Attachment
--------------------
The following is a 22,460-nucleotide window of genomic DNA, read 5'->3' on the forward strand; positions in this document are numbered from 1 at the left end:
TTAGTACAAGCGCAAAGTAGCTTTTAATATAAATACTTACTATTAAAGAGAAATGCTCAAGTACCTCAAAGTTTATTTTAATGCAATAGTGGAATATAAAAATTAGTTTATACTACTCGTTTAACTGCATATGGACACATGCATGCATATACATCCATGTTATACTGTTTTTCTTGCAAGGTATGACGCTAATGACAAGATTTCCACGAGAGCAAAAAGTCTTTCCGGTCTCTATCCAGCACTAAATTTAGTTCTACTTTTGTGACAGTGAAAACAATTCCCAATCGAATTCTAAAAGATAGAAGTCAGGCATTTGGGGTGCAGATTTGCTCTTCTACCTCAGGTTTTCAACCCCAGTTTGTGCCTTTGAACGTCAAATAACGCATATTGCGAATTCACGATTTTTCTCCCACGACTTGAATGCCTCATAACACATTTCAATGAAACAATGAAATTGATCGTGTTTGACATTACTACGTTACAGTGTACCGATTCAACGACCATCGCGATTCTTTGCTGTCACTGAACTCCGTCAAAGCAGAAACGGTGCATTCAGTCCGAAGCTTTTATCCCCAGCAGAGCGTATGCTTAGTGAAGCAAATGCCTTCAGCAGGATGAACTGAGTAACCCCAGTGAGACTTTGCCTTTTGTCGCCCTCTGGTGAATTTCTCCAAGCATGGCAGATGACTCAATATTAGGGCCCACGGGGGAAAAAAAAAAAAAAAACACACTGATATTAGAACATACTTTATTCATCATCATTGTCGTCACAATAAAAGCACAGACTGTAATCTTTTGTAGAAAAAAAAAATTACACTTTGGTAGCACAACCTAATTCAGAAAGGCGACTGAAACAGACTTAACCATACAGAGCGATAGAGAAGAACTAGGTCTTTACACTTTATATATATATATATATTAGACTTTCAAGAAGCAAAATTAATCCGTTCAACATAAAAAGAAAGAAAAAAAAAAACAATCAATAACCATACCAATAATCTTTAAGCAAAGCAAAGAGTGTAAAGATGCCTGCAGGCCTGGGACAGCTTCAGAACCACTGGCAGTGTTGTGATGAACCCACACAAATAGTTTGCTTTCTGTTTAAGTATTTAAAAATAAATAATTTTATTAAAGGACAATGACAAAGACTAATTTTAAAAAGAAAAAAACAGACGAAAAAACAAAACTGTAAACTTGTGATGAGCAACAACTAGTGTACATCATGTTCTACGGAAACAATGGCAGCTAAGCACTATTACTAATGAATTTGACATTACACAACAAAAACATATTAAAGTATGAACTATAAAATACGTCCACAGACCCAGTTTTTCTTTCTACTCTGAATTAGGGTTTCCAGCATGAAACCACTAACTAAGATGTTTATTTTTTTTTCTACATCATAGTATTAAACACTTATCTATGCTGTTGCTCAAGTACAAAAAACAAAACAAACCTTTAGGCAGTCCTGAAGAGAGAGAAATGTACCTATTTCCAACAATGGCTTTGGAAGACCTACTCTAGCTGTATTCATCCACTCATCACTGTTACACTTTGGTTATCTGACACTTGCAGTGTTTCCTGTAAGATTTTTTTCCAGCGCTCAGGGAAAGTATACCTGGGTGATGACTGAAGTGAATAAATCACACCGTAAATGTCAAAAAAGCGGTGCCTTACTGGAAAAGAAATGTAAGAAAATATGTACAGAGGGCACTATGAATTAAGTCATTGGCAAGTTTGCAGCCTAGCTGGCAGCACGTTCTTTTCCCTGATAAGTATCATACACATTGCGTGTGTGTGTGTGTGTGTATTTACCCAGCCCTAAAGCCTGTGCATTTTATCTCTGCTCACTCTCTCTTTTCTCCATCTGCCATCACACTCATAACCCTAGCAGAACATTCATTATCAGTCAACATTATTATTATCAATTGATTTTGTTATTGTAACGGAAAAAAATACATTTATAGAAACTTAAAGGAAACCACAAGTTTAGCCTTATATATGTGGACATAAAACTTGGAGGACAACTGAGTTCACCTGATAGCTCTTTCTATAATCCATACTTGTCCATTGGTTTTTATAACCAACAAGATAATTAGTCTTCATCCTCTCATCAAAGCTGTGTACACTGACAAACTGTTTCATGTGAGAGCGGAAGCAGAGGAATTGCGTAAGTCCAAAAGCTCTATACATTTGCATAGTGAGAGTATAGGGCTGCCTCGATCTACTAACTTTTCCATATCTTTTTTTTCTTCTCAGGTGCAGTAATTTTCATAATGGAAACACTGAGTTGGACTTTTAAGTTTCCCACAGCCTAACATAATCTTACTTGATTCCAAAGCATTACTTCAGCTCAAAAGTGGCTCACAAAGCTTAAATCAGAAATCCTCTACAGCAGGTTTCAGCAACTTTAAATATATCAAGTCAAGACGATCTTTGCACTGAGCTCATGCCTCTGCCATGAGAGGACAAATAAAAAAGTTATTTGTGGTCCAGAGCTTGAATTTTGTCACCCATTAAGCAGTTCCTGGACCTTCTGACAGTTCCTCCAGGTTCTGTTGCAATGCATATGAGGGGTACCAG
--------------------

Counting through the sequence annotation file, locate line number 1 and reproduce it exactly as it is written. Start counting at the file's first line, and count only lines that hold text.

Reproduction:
The following is a 22,460-nucleotide window of genomic DNA, read 5'->3' on the forward strand; positions in this document are numbered from 1 at the left end: